Gender Equity in Workplace Leadership

Written by Jennifer Tomlinson
WECAN Member | EVP Marketing, QorusDocs

WECAN Network Member, Jennifer Tomlinson serves as Executive VP of Marketing for QorusDocs,where she works to identify market needs and help clients generate revenue more effectively and efficiently. Jennifer has experience working across large Fortune 100 enterprise companies as well as smaller startups in the small/medium space, focused on leading teams to successful, scalable strategies across B2B direct marketing as well as B2B channel marketing scenarios. Her passion areas include revenue-focused marketing, channel marketing, channel partnerships and customer experience. 

A lot of positive progress toward closing the gender equity gap is being made in the technology industry and I have been thrilled to be a part of it during my over 20 year career. Women now account for 70% of the QorusDocs leadership team at our U.S. headquarters and 60% of our global team  of which I serve as EVP of Marketing. QorusDocs also has a female CTO in its ranks, a rare position held by a women (only 5% of CTOs in the top 1000 US companies are women, according to the National Center for Women & Information Technology). 

The gender pay gap and underrepresentation in the workplace remains a major stumbling block in promoting gender equity in the workplace. Research shows that gender pay gap improvement slowed during the pandemic, and that the pay gap is worse for minority women and women over 45. 

According to a March 2022 survey by Women in Revenue, women responded that the top challenge for 2022 is compensation. Half of respondents also said that transparent compensation information is the most important consideration when evaluating a job offer. Even more interesting, when asked if women’s pay was equitable to men, 41% reported that they did NOT know.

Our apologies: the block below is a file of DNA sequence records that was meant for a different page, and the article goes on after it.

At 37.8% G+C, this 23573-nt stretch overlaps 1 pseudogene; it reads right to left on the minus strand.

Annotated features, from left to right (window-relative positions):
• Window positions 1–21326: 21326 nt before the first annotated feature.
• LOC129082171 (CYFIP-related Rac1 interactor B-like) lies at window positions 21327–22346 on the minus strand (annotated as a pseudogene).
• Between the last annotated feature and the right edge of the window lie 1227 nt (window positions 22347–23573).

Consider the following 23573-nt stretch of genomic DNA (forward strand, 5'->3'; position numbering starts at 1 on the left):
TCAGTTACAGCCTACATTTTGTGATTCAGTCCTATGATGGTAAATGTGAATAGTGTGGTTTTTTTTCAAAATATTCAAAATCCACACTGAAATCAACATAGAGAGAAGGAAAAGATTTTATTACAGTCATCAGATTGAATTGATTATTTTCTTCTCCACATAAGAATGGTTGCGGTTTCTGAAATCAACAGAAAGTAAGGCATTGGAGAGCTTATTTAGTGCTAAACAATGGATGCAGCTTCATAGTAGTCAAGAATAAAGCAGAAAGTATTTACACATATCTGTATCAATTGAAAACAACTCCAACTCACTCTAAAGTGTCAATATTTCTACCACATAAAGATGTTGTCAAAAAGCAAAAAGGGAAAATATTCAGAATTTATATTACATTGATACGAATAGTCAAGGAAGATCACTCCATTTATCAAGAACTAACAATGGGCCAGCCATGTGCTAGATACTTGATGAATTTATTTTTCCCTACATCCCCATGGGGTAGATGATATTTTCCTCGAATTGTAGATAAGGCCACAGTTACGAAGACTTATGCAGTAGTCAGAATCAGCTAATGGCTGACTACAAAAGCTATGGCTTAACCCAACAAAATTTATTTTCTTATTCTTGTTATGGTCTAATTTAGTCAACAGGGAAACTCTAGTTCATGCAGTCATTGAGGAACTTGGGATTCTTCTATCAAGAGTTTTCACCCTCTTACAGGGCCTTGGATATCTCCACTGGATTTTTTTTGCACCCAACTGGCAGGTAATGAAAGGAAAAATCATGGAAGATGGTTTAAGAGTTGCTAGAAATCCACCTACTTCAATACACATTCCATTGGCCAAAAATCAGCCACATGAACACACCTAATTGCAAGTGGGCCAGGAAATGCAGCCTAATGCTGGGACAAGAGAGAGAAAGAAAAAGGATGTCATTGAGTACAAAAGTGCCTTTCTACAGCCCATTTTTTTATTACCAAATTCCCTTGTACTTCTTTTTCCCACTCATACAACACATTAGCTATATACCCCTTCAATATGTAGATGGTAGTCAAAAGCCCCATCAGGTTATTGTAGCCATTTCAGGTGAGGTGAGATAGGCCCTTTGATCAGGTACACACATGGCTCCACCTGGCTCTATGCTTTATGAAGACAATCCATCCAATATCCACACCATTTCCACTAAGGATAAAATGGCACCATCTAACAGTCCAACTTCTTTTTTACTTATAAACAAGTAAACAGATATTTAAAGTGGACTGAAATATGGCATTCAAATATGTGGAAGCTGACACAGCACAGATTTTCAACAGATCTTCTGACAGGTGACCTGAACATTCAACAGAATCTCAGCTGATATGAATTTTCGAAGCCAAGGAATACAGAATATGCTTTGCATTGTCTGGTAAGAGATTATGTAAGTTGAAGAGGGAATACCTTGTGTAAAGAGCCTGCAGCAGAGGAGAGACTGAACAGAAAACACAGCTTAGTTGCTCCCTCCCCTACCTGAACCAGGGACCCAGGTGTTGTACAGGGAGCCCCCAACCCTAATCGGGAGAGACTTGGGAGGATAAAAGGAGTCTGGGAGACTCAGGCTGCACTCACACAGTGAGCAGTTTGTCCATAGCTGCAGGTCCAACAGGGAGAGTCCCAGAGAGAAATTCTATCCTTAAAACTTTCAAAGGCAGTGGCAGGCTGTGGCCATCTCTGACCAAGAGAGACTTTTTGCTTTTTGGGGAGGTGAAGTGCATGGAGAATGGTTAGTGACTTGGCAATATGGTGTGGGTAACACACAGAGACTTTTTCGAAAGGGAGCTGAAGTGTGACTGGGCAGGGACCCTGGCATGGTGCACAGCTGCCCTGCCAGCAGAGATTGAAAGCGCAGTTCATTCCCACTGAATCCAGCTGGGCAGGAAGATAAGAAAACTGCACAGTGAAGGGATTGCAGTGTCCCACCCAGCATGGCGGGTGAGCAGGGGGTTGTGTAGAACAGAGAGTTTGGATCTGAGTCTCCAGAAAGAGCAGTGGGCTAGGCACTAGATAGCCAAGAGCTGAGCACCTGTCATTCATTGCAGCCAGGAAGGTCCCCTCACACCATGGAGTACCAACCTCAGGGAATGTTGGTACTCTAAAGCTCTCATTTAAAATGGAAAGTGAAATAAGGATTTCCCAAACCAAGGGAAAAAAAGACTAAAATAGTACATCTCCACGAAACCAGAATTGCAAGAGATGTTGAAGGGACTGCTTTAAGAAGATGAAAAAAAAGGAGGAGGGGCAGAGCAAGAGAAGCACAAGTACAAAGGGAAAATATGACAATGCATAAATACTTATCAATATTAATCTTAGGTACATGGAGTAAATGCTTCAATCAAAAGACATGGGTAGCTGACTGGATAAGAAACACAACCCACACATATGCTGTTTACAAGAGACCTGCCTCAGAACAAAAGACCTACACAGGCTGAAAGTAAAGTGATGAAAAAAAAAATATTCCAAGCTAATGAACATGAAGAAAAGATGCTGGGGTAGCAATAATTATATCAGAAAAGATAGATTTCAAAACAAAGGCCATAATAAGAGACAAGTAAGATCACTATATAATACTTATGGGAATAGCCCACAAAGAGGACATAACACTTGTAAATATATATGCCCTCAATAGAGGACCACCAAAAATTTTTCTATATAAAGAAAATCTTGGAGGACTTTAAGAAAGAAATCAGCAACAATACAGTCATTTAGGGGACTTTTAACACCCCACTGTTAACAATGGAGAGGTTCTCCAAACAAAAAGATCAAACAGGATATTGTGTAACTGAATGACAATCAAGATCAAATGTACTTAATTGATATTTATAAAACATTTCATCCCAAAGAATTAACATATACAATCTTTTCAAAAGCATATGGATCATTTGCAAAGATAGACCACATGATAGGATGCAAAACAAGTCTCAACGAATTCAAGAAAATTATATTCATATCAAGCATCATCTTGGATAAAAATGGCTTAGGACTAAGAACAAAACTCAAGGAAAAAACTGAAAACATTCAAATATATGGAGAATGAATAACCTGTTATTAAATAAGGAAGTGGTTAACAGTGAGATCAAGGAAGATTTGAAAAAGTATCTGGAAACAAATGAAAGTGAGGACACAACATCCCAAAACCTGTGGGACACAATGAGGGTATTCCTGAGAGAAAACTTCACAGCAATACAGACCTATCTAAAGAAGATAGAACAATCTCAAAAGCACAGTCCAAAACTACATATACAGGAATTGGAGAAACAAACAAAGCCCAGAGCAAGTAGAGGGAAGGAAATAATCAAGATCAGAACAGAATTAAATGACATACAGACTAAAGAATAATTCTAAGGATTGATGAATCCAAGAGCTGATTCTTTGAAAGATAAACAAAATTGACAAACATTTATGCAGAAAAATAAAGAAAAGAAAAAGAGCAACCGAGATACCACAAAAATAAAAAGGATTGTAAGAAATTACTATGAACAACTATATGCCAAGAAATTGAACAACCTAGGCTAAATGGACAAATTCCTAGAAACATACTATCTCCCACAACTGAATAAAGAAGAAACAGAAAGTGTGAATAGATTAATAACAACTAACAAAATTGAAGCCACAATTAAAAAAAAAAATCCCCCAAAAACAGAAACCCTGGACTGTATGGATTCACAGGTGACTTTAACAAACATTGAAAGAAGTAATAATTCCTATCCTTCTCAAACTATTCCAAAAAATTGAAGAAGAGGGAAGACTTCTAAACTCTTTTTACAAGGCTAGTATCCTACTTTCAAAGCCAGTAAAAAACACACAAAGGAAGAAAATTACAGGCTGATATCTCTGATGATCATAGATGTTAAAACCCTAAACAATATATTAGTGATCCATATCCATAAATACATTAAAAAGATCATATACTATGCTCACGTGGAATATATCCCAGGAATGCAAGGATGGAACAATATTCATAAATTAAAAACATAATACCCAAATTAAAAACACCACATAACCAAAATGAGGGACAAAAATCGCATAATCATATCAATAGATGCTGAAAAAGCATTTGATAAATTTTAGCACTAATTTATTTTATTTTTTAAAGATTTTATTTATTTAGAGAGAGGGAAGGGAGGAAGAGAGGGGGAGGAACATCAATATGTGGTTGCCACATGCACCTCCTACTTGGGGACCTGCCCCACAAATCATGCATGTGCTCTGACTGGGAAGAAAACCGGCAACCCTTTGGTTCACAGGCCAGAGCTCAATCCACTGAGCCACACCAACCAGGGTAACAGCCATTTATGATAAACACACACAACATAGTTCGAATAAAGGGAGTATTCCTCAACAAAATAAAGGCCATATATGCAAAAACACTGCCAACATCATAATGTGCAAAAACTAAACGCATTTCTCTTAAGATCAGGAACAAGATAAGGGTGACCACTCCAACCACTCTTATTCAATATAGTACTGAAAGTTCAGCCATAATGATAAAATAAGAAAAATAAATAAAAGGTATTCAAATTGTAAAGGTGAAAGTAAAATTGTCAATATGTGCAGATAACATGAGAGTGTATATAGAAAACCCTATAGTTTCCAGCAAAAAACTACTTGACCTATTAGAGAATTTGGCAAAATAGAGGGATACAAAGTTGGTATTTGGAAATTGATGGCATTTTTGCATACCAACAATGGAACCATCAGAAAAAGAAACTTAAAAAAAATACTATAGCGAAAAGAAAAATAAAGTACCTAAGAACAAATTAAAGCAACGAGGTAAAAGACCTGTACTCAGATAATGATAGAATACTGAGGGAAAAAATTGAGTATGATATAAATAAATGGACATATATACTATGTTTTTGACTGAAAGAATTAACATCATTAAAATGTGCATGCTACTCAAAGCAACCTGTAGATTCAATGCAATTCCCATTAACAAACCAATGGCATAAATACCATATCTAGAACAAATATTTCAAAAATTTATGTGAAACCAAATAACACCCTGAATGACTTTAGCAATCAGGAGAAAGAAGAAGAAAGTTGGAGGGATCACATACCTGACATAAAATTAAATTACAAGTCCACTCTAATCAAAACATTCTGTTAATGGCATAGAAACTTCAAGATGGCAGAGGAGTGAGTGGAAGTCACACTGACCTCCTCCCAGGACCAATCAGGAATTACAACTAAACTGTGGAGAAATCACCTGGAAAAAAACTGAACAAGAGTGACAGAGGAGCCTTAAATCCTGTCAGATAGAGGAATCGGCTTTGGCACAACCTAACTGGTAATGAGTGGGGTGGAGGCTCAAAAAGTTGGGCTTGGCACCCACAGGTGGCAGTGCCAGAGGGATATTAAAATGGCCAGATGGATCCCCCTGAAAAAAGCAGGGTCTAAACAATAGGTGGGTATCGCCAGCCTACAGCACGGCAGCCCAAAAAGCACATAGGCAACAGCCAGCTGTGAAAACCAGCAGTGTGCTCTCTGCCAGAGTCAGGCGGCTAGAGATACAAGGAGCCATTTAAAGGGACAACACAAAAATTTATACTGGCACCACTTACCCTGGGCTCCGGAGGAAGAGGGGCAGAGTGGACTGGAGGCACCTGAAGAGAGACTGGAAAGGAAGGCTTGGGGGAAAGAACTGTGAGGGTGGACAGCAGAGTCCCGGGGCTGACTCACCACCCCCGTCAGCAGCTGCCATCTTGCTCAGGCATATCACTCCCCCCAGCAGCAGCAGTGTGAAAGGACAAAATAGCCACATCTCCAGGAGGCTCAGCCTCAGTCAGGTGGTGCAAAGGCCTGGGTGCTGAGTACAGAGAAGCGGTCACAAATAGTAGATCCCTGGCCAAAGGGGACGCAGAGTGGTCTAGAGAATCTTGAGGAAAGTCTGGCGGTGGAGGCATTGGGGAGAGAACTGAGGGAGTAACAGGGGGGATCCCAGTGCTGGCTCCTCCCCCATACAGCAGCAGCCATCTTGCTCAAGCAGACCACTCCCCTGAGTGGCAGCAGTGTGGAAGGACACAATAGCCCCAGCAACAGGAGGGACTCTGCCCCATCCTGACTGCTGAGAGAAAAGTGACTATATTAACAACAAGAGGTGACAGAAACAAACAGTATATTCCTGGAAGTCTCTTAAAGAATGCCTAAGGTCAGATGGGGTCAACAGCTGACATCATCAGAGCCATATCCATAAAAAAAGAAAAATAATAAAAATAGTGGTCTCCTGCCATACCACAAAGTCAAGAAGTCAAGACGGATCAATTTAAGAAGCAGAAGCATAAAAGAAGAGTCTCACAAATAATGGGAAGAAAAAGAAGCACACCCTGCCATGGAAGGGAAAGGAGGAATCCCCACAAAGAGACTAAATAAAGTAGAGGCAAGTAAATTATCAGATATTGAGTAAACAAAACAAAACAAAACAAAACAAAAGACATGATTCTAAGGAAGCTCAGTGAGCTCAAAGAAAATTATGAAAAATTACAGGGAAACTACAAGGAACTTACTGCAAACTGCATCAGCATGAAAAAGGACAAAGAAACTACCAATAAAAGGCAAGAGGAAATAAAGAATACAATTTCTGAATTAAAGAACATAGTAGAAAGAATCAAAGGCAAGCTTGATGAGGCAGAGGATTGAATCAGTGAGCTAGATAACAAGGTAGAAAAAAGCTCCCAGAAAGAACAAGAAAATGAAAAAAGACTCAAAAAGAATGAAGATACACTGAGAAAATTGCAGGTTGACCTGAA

[Women in Revenue received responses from 2,396 women on how companies could improve when it comes to recruiting, promotions, salary increases and opportunities. Click here to download their report.]

A study by Bloomberg economists found that 58.4 percent of women are in the workforce, compared to 92% of men. The research also shows that if women were better able to participate and had access to flexible work arrangements (option to work from home, flexible schedule, child care, limited travel) as much as $20 trillion could be added to the global economy by 2050. Click here to read more about this Bloomberg research.  

The Payscale 2022 Gender Pay Gap report noted that women earn less because they are more likely to leave the workforce as a result of social expectations placed on them as mothers and caretakers, heightened by the pandemic. But if efforts are continued to be made, the gap could close by 2029. 

What is holding back progress? 

According to the Women in Revenue study, more than half of women in executive roles who responded said that they considered quitting their jobs in 2021. In the technology industry, over 15% of women in revenue did quit in 2021. Many of those women reported having felt undervalued and moved to other jobs that increased their salary and their opportunity for career growth.